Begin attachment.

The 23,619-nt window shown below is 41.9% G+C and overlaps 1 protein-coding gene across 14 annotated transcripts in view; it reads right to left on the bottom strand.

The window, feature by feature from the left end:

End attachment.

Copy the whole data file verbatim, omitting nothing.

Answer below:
The 23,619-nt window shown below is 41.9% G+C and overlaps 1 protein-coding gene across 14 annotated transcripts in view; it reads right to left on the bottom strand.

The window, feature by feature from the left end: